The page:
Mark and Naomi are Canadian travellers and photographers. After spending an afternoon on a South Georgia beach with a few hundred thousand penguins, they started to rethink their roles as lawyers at the world’s largest law firm. It was there, in the middle of the South Atlantic, that they decided to focus more time and energy on their passion for photography and exploration.
Mark now works full-time as a commercial photographer, while Naomi practices in the area of legal ethics. Together, they seize every opportunity to travel and document their adventures.
Before heading off on a trip, the couple often reach out to NGOs or charities operating at the destinations to set up opportunities to help make the type of changes that the locals want to see. Here, they showcase some of the ways in which they have connected with and given back to local communities while on the road.
Bhutan is famous for eschewing the typical economic indicator (GDP) in favour of aiming for a national GDH – Gross Domestic Happiness. Despite sounding like a cliché, the slower pace of Bhutan’s culture and economy, and the value it places on personal relationships and the protection of nature, really did help us to realise that we should be more mindful at home.
As part of this enlightened approach by the body politic, Bhutan is marching swiftly, but mindfully, into its future. To that end, English is taught in most schools in an effort to prepare local children for participation in the global economy.
As English is not widespread in Bhutan, many native speakers are brought in from the UK, the US and Canada. While preparing for our trip, we connected with the Bhutan Canada Foundation (BCF) to see if we could help. The timing of our trip allowed us to visit several schools to take photos for the BCF to use in its promotional materials to attract even more teachers.
During our trip we also visited the Haa Valley, which only opened to tourism in 2002. Rather than stay in the swanky new lodge, we opted to spend the night with a yak-herding family instead, where we were invited to enjoy dinner. Thanks to Dolay’s cooking and Ugyen’s hospitality, we were lucky enough to try ema dashi (chilli and yak cheese) and ara (a local drink). Perhaps the highlight, however, was the chance to listen to angay’s (grandma’s) stories of what the valley was like 50 years ago. Of course, as photographers, we couldn’t leave without asking angay if we could take her photo.
Although South Georgia was one of the main hubs for the whaling industry through much of the last century, it’s now a wild and untamed place, and the beaches are absolutely teeming with life. The rich waters of the South Atlantic provide enough food to support massive colonies of birds as well as amphibious and aquatic mammals.
Sadly, however, the whalers imported rats to South Georgia, who would feed on the eggs and young of ground-nesting birds. The population exploded at a dramatic rate, to the point that it now threatens the indigenous birdlife found on the islands. Thankfully, owing to the efforts of The South Georgia Heritage Trust, the island has now been declared rodent-free – a huge achievement, but one that came at huge financial expense for the organisation.
While visiting the islands, we were surprised to learn that branches of the trust had been set up in the UK and the US, but not in Canada. The moment we returned home we started working on a way to set up a charity to facilitate donations from Canadian travellers. Despite our considerable efforts, we were unfortunately unsuccessful in securing the pro bono legal services necessary to establish a Canadian branch. This hasn’t thwarted our efforts, though – our failed attempts at establishing a charity opened the conversation between us about what we could do on our future trips to help change the world, and we haven’t stopped talking about it since.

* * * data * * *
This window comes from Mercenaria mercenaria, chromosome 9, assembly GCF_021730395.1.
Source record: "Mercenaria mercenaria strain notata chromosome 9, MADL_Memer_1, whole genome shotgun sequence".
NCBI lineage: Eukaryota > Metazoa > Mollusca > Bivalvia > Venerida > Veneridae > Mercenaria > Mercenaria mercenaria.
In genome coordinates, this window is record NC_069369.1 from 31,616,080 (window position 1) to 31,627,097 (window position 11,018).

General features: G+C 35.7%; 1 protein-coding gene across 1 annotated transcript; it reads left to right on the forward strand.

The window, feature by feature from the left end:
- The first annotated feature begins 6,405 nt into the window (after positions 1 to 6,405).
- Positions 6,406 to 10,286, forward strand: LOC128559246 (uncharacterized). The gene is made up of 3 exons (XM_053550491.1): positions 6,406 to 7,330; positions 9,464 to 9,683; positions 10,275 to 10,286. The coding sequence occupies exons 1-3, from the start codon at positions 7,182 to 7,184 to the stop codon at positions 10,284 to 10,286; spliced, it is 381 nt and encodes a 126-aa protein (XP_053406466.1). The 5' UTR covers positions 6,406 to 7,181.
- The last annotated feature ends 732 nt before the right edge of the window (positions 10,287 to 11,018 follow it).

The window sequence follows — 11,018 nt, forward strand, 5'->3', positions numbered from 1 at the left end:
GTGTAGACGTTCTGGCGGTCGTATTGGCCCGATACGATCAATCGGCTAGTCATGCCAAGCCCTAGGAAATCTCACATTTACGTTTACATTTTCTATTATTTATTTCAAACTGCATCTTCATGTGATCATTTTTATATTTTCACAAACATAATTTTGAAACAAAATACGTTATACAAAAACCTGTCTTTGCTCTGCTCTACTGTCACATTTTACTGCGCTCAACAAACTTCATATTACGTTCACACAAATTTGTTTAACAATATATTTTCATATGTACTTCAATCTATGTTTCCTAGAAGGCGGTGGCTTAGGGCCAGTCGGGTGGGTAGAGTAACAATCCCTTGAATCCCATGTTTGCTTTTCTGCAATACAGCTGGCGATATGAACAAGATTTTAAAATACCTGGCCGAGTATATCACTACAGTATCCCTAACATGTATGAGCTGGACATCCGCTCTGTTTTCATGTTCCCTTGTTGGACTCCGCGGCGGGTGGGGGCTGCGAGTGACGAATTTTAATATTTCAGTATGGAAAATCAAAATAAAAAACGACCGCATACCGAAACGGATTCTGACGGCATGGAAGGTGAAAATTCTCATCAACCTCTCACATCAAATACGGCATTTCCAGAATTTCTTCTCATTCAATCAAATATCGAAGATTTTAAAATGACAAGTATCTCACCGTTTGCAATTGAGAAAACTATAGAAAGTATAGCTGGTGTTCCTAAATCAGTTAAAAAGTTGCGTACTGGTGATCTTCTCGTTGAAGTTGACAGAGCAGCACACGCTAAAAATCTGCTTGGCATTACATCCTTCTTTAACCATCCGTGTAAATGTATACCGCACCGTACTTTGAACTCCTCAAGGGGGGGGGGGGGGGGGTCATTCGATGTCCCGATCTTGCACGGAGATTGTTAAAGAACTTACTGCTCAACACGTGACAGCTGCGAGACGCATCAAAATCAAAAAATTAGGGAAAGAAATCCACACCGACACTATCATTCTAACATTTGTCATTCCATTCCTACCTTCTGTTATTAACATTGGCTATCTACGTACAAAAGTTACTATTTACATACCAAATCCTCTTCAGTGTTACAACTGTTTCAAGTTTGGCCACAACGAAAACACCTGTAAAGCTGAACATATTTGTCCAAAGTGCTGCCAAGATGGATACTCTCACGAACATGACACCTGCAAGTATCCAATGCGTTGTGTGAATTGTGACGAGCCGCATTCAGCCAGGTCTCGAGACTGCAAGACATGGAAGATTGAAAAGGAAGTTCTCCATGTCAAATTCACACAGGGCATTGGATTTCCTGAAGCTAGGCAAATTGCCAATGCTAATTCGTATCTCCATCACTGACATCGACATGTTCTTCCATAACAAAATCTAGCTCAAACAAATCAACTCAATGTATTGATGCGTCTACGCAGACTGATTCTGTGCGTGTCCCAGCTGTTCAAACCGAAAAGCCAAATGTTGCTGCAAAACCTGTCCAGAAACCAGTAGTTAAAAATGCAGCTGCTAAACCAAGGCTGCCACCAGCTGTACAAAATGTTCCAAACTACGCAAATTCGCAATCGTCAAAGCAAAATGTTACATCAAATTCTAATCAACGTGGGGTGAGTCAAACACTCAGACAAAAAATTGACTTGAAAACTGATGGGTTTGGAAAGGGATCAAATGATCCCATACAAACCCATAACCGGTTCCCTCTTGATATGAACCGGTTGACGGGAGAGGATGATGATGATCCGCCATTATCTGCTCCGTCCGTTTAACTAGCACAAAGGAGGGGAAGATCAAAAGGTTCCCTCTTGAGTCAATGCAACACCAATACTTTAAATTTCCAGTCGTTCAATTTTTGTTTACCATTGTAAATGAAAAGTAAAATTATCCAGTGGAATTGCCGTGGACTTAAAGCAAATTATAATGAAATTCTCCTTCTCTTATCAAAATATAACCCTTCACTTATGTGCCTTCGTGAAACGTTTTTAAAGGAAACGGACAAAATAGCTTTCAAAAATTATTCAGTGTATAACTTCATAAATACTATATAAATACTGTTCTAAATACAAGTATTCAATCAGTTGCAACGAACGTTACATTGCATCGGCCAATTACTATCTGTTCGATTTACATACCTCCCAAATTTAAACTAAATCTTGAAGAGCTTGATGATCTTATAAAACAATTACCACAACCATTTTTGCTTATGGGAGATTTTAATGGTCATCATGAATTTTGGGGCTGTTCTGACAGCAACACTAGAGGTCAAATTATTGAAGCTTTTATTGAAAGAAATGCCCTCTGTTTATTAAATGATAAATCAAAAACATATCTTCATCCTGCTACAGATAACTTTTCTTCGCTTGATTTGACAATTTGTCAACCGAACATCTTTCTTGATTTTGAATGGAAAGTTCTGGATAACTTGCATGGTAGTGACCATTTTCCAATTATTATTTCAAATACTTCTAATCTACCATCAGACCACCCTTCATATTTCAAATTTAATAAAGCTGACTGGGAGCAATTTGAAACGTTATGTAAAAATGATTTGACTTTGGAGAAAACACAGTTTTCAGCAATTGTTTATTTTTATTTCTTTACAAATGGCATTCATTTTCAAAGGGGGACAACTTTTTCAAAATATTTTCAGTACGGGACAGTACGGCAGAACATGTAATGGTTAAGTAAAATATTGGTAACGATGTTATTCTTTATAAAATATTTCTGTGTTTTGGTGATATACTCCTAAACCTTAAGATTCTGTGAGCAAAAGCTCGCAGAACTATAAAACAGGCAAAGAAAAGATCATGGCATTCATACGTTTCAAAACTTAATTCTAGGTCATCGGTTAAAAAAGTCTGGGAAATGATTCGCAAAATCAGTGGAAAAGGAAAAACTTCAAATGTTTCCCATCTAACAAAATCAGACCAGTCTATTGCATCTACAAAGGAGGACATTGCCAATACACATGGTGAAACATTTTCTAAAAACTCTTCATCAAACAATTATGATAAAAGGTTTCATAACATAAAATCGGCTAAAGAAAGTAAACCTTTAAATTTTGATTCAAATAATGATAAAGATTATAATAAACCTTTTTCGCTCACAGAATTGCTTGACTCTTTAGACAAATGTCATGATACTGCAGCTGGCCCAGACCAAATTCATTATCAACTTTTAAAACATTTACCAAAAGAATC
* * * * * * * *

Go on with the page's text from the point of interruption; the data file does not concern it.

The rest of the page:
Until our visit to Rwanda, we had always tried our best to buy fair-trade or organic coffee and tea. However, after we sat down with the manager of a Kigali café to talk about the benefits of such certifications, our stance has changed. We were shocked to learn about the high cost of getting certified as fair-trade or organic – an expense that, for very small independent farmers, is too much to bear.
Without such a certification, there is no way for these farmers to sell in an organic market, even though they have never used pesticides or fertilisers. We’ve used this information to inform our buying choices and now spend more time considering a producer’s process than simply checking a label.
Before we arrived in Rwanda, we had heard about visitors having the chance to see traditional Intore (warrior) dance. We were in two minds about doing this as part of a tour as we were worried that it would be at best anachronistic, at worst exploitative. However, we did a bit of research and found a local school that had a competitive dance team and arranged to make a donation to the school as part of our trip in order to see a practice performance.
We couldn’t have been happier. The troop was incredible. Before seeing them, we were still concerned about exploiting an ancient tradition for our entertainment. But, when the students started dancing, the pride and joy they showed in sharing their culture with us was palpable. With just a little bit of effort, we were able to share an authentic cultural moment.
During our drive to Bwindi to see mountain gorillas, we passed a local health clinic. We asked if it was possible to visit the community health clinic to learn about the type of work that they do.
We were lucky enough to get a tour of the clinic and luckier still to get a moment with a few of the nurses and doctors to talk about fundraising. Since then, we’ve taken every opportunity to recommend a similar tour to friends and we have all donated to help for the purchase of mosquito nets and nurse training.